Routine angiographic follow-up after bare-metal stent implantation has been associated with an increase in coronary revascularization. The impact of angiographic follow-up after drug-eluting stent placement remains poorly characterized. The prospective, randomized, single-blinded SPIRIT III trial assigned patients to the everolimus-eluting stent or the paclitaxel-eluting stent (PES). Major adverse cardiovascular events (cardiac death, myocardial infarction, and ischemia-driven target lesion revascularization [ID-TLR]) at 3 years were assessed by angiographic versus clinical-only follow-up at 8 months ± 28 days and a landmark survival analysis from 9 months to 3 years. Of 1,002 patients, 564 patients were assigned to angiographic follow-up at 8 months ± 28 days and 438 patients underwent clinical follow-up alone. Three-year major adverse cardiovascular event rates were 10.6% in the angiographic group and 12.0% in the clinical follow-up group (p = 0.64). Ischemia-driven revascularization increased twofold at 9 months, but no difference was noted in ID-TLR for either device. Non-ID-TLR was significantly higher in patients in the angiographic group (4.5% vs 1.0%, p = 0.002), a difference resulting from PES (9.1% vs 0.7%, p = 0.0007) rather than everolimus-eluting stent (2.2% vs 1.1%, p = 0.36) treatment. The landmark analysis showed no significant differences between the angiographic and clinical follow-up groups from 9 months to 3 years of major clinical outcomes. In conclusion, routine angiographic follow-up in SPIRIT III did not increase rates of ID-TLR compared to clinical follow-up alone. Despite higher nonischemia-driven revascularization rates with angiographic follow-up of patients with PESs, none of the safety end points were adversely affected. © 2012 Elsevier Inc. All rights reserved.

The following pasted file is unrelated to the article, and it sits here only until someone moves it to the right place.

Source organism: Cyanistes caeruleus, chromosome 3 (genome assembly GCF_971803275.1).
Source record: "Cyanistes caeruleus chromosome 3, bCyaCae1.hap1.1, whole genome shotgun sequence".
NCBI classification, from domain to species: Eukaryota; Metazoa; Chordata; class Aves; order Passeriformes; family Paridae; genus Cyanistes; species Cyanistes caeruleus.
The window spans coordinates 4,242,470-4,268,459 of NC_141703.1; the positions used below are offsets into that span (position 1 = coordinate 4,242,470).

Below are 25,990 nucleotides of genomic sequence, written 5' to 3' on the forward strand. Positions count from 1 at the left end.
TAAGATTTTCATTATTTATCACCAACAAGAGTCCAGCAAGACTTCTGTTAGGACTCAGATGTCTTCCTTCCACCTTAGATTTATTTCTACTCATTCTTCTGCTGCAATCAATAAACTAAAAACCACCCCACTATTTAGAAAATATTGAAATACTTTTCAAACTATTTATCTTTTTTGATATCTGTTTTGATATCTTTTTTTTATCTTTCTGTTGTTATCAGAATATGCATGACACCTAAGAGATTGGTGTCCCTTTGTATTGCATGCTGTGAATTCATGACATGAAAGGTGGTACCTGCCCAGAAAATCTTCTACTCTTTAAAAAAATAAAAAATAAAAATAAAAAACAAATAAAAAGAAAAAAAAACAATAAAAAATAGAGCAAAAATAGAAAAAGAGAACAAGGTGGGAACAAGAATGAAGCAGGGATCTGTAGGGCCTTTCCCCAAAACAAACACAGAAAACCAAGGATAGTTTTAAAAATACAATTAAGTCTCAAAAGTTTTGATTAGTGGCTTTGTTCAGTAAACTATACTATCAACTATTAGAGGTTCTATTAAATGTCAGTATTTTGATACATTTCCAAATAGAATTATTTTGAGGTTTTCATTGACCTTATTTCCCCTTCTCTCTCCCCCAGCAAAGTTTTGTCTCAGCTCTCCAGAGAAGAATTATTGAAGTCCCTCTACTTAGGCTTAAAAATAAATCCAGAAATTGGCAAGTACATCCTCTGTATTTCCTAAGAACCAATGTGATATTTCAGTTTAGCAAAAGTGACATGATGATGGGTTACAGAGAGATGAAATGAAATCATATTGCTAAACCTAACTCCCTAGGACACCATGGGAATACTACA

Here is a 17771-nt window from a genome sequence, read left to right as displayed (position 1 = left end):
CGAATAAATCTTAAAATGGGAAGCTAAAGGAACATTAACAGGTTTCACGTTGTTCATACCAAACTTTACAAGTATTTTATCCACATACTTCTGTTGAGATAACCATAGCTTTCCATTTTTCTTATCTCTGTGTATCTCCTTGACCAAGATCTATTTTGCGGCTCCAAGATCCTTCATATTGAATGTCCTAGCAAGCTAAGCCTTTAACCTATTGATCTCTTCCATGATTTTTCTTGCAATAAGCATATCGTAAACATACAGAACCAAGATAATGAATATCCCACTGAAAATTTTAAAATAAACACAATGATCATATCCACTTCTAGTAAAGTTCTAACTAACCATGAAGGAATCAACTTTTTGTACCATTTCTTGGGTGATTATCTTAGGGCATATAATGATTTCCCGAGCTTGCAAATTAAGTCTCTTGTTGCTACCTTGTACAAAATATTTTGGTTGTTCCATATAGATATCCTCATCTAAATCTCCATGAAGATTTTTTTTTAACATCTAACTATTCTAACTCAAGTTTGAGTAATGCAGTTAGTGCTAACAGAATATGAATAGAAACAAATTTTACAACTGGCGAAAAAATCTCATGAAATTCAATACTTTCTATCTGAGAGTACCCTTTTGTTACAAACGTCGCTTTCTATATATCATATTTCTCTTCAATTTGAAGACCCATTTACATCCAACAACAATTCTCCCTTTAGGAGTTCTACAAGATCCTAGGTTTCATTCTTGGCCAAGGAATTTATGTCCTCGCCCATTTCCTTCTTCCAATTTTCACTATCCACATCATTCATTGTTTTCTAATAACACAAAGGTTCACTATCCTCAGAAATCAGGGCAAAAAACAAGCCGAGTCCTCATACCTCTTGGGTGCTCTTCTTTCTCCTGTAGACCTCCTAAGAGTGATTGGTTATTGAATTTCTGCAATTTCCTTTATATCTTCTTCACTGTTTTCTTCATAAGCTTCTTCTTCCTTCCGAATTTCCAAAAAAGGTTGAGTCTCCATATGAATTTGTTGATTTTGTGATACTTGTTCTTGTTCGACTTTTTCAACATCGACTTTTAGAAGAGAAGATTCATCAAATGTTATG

Lansky, A. J., Brar, S. S., Yaqub, M., Sood, P., Applegate, R. J., Lazar, D., … Stone, G. W. (2012). Impact of routine angiographic follow-up after percutaneous coronary intervention with drug-eluting stents in the SPIRIT III randomized trial at three years. American Journal of Cardiology, 110(1), 21–29. https://doi.org/10.1016/j.amjcard.2012.02.040